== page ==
Dean is a full-time real estate agent for Royal LePage but also teaches Mossa indoor cycling, strength/functional training and aerobics group classes at the gym with Janna and the other instructors. Always a fitness buff, he’s been active in hockey, volleyball, downhill/water skiing, mountain biking and tennis for most of his life and now he does most of those activities with his family. In 1997 he became a certified personal trainer, which led to a job a few years later as manager of Gold’s Gym. The Colemans bought the gym in 2013 and expanded it a year later.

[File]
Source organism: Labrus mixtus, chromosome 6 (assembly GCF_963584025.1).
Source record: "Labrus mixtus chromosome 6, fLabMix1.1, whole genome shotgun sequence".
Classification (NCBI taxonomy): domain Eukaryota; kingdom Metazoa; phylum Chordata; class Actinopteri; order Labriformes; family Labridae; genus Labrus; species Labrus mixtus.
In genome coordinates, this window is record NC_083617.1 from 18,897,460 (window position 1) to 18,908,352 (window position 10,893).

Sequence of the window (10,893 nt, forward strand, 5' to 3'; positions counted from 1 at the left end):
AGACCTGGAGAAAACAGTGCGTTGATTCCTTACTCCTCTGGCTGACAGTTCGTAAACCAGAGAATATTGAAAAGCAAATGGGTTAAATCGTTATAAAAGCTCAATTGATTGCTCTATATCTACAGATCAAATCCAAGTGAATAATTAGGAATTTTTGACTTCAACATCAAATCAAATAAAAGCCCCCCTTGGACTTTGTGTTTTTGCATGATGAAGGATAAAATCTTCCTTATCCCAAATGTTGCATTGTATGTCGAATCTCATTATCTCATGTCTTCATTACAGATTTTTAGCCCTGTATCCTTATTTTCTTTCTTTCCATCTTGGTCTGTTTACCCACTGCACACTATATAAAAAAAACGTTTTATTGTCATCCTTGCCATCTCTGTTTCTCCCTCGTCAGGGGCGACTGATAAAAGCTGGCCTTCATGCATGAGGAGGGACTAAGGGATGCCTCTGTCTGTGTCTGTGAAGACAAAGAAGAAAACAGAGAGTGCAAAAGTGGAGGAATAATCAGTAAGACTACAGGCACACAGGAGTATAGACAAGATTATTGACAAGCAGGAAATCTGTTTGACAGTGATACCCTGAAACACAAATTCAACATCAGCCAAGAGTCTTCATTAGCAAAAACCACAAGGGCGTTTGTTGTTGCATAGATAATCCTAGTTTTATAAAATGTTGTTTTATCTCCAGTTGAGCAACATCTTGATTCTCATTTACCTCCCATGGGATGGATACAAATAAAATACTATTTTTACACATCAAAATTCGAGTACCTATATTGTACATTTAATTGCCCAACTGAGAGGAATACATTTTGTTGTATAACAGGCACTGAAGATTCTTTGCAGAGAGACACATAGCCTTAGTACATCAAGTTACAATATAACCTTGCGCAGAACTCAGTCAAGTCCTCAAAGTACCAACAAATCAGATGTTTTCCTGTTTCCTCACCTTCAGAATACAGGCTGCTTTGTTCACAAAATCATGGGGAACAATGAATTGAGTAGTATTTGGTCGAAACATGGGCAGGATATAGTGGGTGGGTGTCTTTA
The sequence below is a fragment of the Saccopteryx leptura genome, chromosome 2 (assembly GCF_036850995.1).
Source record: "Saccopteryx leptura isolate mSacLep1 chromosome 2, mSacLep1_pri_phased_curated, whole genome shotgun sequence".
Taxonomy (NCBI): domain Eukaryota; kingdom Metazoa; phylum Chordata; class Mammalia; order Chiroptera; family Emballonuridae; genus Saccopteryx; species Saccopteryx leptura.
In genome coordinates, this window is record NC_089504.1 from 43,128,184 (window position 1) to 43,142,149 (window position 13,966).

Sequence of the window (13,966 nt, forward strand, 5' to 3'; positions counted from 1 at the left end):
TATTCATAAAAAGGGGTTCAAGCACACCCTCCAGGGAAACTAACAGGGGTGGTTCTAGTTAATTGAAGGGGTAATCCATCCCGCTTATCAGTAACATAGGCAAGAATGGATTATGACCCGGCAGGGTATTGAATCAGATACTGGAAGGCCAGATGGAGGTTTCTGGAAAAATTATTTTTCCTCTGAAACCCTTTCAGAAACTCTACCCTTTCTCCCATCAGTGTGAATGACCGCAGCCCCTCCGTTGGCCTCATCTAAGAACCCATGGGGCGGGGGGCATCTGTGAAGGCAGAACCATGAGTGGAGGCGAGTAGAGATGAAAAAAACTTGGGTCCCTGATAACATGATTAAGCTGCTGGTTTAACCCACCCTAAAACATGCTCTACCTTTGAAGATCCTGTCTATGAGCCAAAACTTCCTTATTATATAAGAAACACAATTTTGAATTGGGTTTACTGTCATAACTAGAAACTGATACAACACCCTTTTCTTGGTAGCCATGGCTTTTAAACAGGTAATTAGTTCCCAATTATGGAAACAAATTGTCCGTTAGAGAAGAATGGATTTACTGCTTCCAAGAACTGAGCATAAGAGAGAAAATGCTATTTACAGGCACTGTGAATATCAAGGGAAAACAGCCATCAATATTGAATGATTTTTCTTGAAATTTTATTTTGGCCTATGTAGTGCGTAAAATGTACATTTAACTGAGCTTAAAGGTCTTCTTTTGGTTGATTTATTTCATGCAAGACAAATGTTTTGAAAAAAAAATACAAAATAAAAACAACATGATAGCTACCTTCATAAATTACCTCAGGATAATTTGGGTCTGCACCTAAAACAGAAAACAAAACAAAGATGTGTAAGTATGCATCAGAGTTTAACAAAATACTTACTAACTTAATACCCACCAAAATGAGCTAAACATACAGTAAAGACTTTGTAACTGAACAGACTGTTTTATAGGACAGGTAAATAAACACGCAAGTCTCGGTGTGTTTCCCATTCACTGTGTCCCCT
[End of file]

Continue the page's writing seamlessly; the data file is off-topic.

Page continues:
During a brutal recovery period after his lung cancer surgery, Dean built his aerobic capacity beyond what it was before he had cancer and he’s continued his own fitness vigilance. After his surgery Thursday, he won’t be able to lift anything for eight-to-12 weeks. Neither of his cancer treatments require chemotherapy or radiation. They hope to be back in Prince George by mid-December.
The clients of Dean and Janna’s group fitness classes think of them as part of one big family and they have rallied to try to help the family financially so they can focus on Dean’s health without worrying about breaking their gym lease with the landlord. Kimberly Sexsmith, a dental hygienist who teaches a fitness class at the gym, created a GoFundMe page that within three days reached its goal of raising $25,000.